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Despite the non-potable water and floating trash, the view was undeniably diverting, from the taxiing planes at the airport on one end of the horizon, to the Washington Monument on the other.

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It’s not easy to write these days. I find I’m distracted all of the time, bullied by guilt and driven only to do things that must be done. I feel flat; finding the sort of inspiration I need in a hospital room is a bit of a challenge, after all. But I’m here.

And this is my little bit of trash on the Monocacy.

Unscheduled Departures

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My oldest son’s current obsession is aviation. Actually it’s been an interest for while: at first he simply collected die-cast airplane models and left doodles of aircraft everywhere, but then he began watching videos and reading books, insisting on multiple trips to the Smithsonian’s Air and Space Museums, and begging to go on long-distance trips just to ride in the airplane. (When I traveled to England with my niece last summer, the only thing he wanted to know about was Heathrow Airport.) As we are within an hour’s drive of three different international airports (a perk of living in the Baltimore-Washington, D.C. area), planes regularly fly overhead. They’re at an altitude high enough that I just think “airplane” when I see one skimming between the clouds, but my son and his similarly-minded friend can name the model and carrier, and, with an app, tell you its origin and destination. Recently, I’ve been driving them both to airports to meet up with other plane spotters, who gather to take photographs, compare life lists (they’re like serious birdwatchers), and speak in aviation techno-tongue (a new language). While I do admire the beauty of a well designed machine, spending my weekends in a field breathing in airplane fumes (did I ever mention I used to get horribly airsick?) is not my idea of leisure. It’s just parental duty. Friendships are new and fragile things for my son, and I feel bound to nurture them as I’m able. But all of this has left me with less time to meander the Monocacy, picking up trash and allowing my mind to wander with my feet.

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My dogs are my only willing companions these days, but my oldest, Poppy, has slowed down significantly this summer. While there was a time when I couldn’t do enough to exhaust her, now there are days when I pick up her leash and she just looks up at me, head between her paws, and sighs. Or we walk out the front door and she immediately slides down onto her belly, claiming the porch for her own, and refuses to come back in for hours. Other days, like this morning, she pulls herself up, wags her tail mildly as I fasten her harness, and totters to the sidewalk behind her overeager friend Rosie and me. For mysterious reasons, Poppy tends to want to walk down the center of the road, and she yearns to visit streets that have never interested her before, but at least a few times a week we make it all the way to the river path, where now the weeds and wildflowers fall in a jumble around us, jostling for the light of the last warm days of the season. And here, as I let her leash go, Poppy smiles.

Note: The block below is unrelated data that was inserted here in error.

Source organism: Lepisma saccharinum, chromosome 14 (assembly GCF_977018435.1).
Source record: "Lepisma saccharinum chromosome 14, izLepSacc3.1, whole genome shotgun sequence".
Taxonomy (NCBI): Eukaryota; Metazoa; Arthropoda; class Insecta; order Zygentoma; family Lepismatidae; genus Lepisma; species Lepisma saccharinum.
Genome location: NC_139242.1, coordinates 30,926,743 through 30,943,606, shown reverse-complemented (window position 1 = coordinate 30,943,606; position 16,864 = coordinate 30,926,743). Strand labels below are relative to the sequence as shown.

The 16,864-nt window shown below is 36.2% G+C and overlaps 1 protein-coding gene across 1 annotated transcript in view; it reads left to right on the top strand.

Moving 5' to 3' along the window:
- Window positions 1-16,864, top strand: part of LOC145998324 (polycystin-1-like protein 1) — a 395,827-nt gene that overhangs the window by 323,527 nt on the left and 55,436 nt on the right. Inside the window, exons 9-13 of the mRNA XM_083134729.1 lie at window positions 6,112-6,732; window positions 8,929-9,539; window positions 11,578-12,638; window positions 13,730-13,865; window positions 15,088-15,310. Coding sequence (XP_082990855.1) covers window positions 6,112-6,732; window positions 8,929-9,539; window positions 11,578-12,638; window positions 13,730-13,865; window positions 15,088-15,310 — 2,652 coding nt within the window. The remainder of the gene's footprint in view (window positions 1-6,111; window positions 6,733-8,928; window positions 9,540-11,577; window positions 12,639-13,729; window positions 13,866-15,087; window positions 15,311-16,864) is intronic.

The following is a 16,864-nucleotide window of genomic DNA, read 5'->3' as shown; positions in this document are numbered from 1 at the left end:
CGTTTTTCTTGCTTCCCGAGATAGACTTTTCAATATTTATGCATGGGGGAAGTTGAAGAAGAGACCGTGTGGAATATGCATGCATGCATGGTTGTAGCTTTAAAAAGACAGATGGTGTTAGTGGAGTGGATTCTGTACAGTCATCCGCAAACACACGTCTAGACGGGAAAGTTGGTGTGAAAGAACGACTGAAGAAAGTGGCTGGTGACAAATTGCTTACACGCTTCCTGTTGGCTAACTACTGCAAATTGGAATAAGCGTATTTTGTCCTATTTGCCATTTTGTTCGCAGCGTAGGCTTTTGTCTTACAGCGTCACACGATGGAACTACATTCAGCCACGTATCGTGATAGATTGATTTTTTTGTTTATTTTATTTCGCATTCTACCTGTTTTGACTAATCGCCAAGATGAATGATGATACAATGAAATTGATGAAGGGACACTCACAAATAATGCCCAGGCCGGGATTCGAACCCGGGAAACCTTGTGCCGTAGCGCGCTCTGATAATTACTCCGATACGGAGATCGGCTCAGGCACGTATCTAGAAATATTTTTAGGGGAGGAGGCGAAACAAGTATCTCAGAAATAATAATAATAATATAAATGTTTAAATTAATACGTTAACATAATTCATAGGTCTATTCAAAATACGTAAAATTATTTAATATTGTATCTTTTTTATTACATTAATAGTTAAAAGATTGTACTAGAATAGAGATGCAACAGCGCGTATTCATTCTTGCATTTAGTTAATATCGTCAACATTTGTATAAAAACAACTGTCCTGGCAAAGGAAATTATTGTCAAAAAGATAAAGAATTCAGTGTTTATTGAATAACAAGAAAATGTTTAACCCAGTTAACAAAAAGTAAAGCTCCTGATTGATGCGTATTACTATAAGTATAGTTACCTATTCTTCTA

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I think I do, too.

Hymenoptera in My Garden

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For those with a fear of bees (apiphobia) or wasps (spheksophobia), now is not a good time to hang out in my garden. The overgrown sedum, in particular, is crawling with pollinators, one on top of another: bumblebees, wasps, hornets, flies, and the occasional moth or butterfly (just to tone down the terror factor a notch).

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The sedum is called “Autumn Joy.” I guess I forgot to ask, “Whose joy?” Not my husband’s, certainly, but maybe these guys’?

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In another flower bed just a few feet away, I noticed a large concentration of wasps investigating my tiger lilies.

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At first, I wasn’t sure what could be so interesting about these bare stems, the blooms having vanished almost two months ago now. When I went in for a closer inspection, however, I found hundreds of tiny insects beneath the leaves.